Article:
It has taken three years, but John Cotton and Toni Small have finally developed their oyster farm in Ice House Cove to a point where tending the oysters has become a full-time job. “Right now we’ve got about 150 bags of oysters growing and with the addition of this year’s babies, we’ve got almost 300,000 oysters,” says Cotton. “I’ve switched from going out to turn the bags once a week to going every couple of days. By next summer we’ll be able to sell 20,000 or more oysters every week.”
The start-up period for the couple’s business, which they’ve named Ice House Oysters, has taken longer than with other oyster farms, Cotton explains, because of their decision to establish their farm off Howard Head where the St. George River meets the ocean. “Ninety-five percent of all oyster farms are up in mudflats because the water is warmer there—oysters grow faster in warmer waters. So those oysters mature in one or two years. Our oysters are in colder water, so the maturation time is about three years. But we decided to grow ours closer to the ocean water to make our oysters different, to have a different flavor, which they do—they are much more briny than everybody else’s.”
Another advantage to choosing the Ice House Cove location for their farm, the couple says, is that the mix of salt water and fresh water that occurs at the mouth of the St. George River provides an especially rich mix of nutrients. That, the couple believes, combined with the fact that during the first year they raise their baby oysters in the intertidal zone, gives their oysters a real developmental boost.
“We put the babies in traditional oyster bags, but they are actually out of the water for a couple of hours each day,” Cotton explains. “That means they rotate every six hours and that gives them the cup shape faster so there’s more meat. After that initial year we take them out to the floating farm.”
Right now, Ice House Oysters are small, a size termed “petites” in the oyster business. “These are usually the most expensive oyster because they are more concentrated in flavor,” Cotton notes. “We will eventually also have larger-size oysters, but it is my feeling that the petites are the best because although they are young, they are still old enough to have a strong shell. It’s also just the right size to have enough meat. And I think they are perfect for beginners because if you’ve never had an oyster, it’s best not to start with some giant thing. I think the main reason people don’t like oysters when they try them for the first time is the feeling in your mouth, a big globby thing. So if you’re a rookie it’s best to start with a petite.”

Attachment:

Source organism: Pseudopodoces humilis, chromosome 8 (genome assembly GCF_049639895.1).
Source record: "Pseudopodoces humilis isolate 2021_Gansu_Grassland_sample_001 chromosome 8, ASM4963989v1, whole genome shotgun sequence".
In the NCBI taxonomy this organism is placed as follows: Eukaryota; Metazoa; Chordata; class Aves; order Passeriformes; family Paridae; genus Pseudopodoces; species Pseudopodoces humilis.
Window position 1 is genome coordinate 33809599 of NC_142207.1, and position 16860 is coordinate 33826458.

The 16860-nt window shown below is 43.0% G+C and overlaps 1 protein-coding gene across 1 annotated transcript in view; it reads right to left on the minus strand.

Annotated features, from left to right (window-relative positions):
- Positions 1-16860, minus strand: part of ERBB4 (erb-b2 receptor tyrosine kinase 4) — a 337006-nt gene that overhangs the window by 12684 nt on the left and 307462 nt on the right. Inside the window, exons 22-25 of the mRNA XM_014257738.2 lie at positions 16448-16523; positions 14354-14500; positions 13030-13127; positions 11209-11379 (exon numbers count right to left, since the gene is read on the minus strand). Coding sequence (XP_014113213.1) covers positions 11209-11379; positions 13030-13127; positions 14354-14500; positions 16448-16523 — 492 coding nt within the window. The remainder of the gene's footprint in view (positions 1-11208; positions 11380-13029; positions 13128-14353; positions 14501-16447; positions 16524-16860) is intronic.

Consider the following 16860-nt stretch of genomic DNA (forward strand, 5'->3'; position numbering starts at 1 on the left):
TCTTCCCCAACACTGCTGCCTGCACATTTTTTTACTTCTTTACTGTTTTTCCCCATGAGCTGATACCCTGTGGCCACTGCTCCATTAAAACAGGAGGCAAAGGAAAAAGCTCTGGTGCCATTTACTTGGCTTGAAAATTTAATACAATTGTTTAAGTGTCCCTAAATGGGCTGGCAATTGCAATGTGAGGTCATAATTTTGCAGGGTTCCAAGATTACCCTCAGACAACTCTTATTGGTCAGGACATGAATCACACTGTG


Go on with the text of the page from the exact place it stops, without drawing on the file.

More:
For Cotton, who has close to 40 years under his belt as a commercial fisherman, turning to oyster aquaculture is crucial to his and Small’s economic future. “We commercial fishermen always looked down on aquaculture, but I think moving to aquaculture is really the only option left to make money in the off season. We used to be able to go shrimping, urchining, ground fishing, and scalloping but we don’t have that anymore. Shrimping is closed, scalloping licenses are closed, ground-fishing licenses are closed and there are very few licenses out for urchining because the resource is so scarce.”
And with climate change, Cotton adds, it is now possible to harvest the oysters in the winter. “Before you had to take a chain saw and cut through the ice.”
—JW (Ice House Oysters are available for sale by the dozen at the Hedgerow Market in Martinsville [8 Ridge Road] and directly from Cotton and Small [207-593-6885]).